20. Rent or lease – including if you rent an office. For home offices, google “home office deduction”, because that’s its own creature, and complex.
22. Supplies – trickier than it looks; this is “supplies consumed in this tax year”, not “supplies bought this tax year.” Can include books for research & equipment if used within the years – but if the use extends substantially beyond the year (new computer), it goes into a different, depreciation-taking line.
23. Taxes and licenses. Are you in a crazy suburbia where they want to charge you a business tax or fee for a home office? Do you need a business license every year in the state you incorporated? This is where you report those amounts paid.
24. Travel, meals, and entertainment – this is why you want the bill, and you want to write on the back of the receipt who you had the meal with, and why. Because sometimes it’s deductible, sometimes not. Check the instructions.
27. Other expenses – did you spend money in ways not covered above? Check with your accountant if it can go here!
The simple explanation is: The government will do its level best to take all the money you made in a year, and leave you destitute while it spends more profligately than drunken sailors (drunken sailors stop when they’re broke. Our government, not so much!) However, it recognizes that if it takes everything you made, you’re going to immediately go bankrupt because you’ve had to spend money to pay the bills. So it’s trying to take all the money you made except what’s already spent, in a tug-of-war between wanting strip you of every cent and recognizing that bankrupt businesses don’t make more money that they can legally steal to blow on vote-buying, enforcing idiotic regulations, expanding bureaucracies, lavish parties, and kickbacks to fellow travelers.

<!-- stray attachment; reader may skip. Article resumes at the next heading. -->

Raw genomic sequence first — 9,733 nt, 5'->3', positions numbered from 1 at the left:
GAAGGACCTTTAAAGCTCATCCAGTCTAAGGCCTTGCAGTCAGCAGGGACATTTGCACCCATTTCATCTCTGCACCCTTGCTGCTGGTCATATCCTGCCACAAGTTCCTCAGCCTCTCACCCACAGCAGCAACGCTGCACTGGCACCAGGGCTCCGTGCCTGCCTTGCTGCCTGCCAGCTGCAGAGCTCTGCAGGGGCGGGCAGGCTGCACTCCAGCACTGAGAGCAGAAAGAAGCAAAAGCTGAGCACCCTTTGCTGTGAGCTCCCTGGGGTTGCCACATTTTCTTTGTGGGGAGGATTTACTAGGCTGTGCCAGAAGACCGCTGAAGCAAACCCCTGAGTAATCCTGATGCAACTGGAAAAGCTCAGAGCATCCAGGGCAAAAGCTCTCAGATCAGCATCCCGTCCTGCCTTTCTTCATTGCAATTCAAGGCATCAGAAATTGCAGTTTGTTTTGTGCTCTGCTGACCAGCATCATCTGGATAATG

Therefore, you as a business owner, wanting to actually keep some of that money you’re making, need to carefully track every cent you spend. Then, find the best way to pay for it with pre-tax dollars so your remaining income looks pitifully small and not worth taking. You know, so you can spend it on things like food! Food is good. If you want food, track your expenses, save your receipts, and deduct everything you can. Check with your accountant more often than just filing time, and learn what he can do to help you help yourself!
And now, for some books to amuse, inform, and entertain:
If you want to get some valuable advice on the balance of being an artist/author, a marketer, and a businessperson, MCA Hogarth has collected her Three Jaguars business cartoons into a print book. Not only good advice, it also has moments of hilarity, and a paintbrush-proof mug!
Get it here! http://amzn.to/2d0rkhK
or, if you want to run away and do something bright and cheerful and not at all related to business after this post, here’s one of her colouring books for adults.
Hearts, stars, unicorns, dragons and honey badgers, velociraptors drifting in space… shiny! http://amzn.to/2cjv5w4